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One Way Recessions Actually Help Districts: Great Teachers Seeking Jobs

Guest post by Stephen Sawchuk, originally posted on Teacher Beat.

Recessions are unquestionably tough on schools and on teachers—I'm thinking of the ridiculous pink-slip situation in California, for starters—but they might have a (thin) silver lining.

Teachers hired during recession periods appeared to be somewhat more effective than those teachers hired in more secure times, according to a new working paper published by the National Bureau of Economic Research. Why? Because during recessions, districts got an influx of better-quality applicants for jobs.

The paper was written by Markus Nagler of the University of Munich; Marc Piopiunik, of the Ifo Institute for Economic Research (also in Munich); and Martin R. West of the Harvard Graduate School of Education. 

The researchers used Florida test-score data from 2000-01 through the 2008-09 school years linked to individual teachers. Then they crossed it with market data from NBER and from the Bureau of Labor Statistics, comparing teachers hired during recession periods to those hired during normal markets, controlling for differences in experience, training, and other factors. (You may remember that there was a tech-related market downturn in the early 2000s, followed by the much worse Great Recession of 2008.) 

In all, they found that teachers hired during recession periods were more effective than teachers hired during better economic times, and that difference couldn't be explained away by other factors like teacher-turnover rates or age differences.   

The idea that more people want to enter teaching relative to other, lesser-paid or less stable professions during tough economic times makes perfect common sense. But this is still among the first papers to look empirically at how recessions affect the teacher labor market.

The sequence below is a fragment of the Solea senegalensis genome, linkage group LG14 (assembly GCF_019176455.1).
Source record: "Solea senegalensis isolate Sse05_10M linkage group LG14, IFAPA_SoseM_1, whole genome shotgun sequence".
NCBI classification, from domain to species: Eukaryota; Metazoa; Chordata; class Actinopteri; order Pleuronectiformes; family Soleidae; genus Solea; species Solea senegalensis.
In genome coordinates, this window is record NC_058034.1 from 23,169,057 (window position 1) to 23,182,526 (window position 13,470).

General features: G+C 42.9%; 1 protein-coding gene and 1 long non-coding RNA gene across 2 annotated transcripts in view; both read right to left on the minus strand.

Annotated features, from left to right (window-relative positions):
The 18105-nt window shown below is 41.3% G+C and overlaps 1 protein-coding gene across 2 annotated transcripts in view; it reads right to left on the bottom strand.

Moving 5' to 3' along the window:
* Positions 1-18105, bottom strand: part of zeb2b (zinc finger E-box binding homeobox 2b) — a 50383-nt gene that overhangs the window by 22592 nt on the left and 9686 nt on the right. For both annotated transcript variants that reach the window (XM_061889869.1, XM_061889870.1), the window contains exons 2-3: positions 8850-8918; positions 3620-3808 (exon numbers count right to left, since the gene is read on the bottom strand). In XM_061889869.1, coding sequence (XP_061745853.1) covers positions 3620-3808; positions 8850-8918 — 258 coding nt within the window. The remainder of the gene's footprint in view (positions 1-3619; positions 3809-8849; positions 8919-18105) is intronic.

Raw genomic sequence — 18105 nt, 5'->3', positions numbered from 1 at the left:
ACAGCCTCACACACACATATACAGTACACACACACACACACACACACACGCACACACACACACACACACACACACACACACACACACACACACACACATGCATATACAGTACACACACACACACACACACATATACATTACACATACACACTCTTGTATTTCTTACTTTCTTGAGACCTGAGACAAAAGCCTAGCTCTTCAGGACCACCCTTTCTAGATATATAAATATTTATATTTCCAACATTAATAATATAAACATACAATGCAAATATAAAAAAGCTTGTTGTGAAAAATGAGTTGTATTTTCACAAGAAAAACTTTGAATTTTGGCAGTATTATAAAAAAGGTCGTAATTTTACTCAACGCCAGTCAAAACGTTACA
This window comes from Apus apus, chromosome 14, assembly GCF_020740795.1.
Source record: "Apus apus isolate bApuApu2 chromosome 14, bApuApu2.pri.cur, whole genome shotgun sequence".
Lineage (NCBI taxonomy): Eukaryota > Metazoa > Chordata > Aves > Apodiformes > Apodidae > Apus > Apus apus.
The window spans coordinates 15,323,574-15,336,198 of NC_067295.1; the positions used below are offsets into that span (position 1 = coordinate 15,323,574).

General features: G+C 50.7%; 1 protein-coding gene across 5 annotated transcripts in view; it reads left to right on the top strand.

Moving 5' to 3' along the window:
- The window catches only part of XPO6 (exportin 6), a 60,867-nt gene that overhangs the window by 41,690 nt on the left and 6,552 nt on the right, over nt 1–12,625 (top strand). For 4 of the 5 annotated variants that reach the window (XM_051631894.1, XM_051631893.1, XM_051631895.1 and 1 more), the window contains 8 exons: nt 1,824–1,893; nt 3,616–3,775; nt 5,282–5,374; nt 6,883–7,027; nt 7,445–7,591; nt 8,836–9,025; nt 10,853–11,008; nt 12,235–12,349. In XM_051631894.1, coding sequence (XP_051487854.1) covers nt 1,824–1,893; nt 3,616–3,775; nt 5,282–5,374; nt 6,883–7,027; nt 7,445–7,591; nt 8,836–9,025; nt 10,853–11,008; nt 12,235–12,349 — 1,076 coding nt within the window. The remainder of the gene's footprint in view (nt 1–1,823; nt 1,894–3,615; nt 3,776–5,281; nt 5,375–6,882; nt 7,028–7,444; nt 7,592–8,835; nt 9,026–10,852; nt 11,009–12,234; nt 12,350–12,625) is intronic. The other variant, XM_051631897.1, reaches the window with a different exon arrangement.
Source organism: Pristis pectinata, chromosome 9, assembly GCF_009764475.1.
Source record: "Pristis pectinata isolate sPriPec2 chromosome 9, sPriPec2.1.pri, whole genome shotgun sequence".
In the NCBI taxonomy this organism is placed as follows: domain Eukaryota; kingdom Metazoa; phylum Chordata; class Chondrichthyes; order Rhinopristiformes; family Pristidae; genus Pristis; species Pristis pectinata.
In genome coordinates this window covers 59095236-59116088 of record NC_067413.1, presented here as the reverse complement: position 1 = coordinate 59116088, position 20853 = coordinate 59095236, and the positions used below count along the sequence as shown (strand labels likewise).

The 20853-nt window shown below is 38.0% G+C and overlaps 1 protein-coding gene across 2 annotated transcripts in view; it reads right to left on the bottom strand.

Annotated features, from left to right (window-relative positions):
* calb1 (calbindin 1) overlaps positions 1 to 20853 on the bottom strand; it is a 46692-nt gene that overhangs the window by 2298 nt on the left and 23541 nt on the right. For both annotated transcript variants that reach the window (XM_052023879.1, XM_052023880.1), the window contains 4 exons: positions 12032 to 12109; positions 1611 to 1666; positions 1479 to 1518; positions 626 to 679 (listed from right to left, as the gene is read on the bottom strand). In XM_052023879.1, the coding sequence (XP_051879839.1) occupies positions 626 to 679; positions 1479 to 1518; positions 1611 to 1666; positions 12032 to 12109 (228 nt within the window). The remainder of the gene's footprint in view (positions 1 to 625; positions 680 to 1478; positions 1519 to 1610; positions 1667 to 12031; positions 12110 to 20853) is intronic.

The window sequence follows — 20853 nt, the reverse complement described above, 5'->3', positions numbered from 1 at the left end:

Now clearly, the policy implications here are a bit hard to parse out. You obviously don't want to rely on recessions to improve teacher quality. Instead, the paper suggests that paying new teachers more would be a way to get better candidates in the door, regardless of the economic situation.

That's a simple enough concept, although as I've written elsewhere, frontloading teacher salaries—especially at the expense of other teachers—can be politically challenging. (Unions are big fans of higher pay for teachers, but less so when only some of their members benefit.)

One other implication worth noting here. Remember that recent study suggesting that teachers' academic abilities have been improving? Maybe it's partly because of the recession, the researchers suggest.

For context's sake, it's worth noting increased interest among scholars and journalists in how the teaching profession is shaped by market forces. The PBS NewsHour recently took a look at this topic. And teacher-turned-grad-student Paul Bruno, a commentator on popular education blogs, wrote an interesting piece for the Brookings Institution suggesting that perhaps one reason teacher evaluation results are so uniformly positive is that, with the economy improving, principals are unsure of who'd they hire to replace the teachers they let go.

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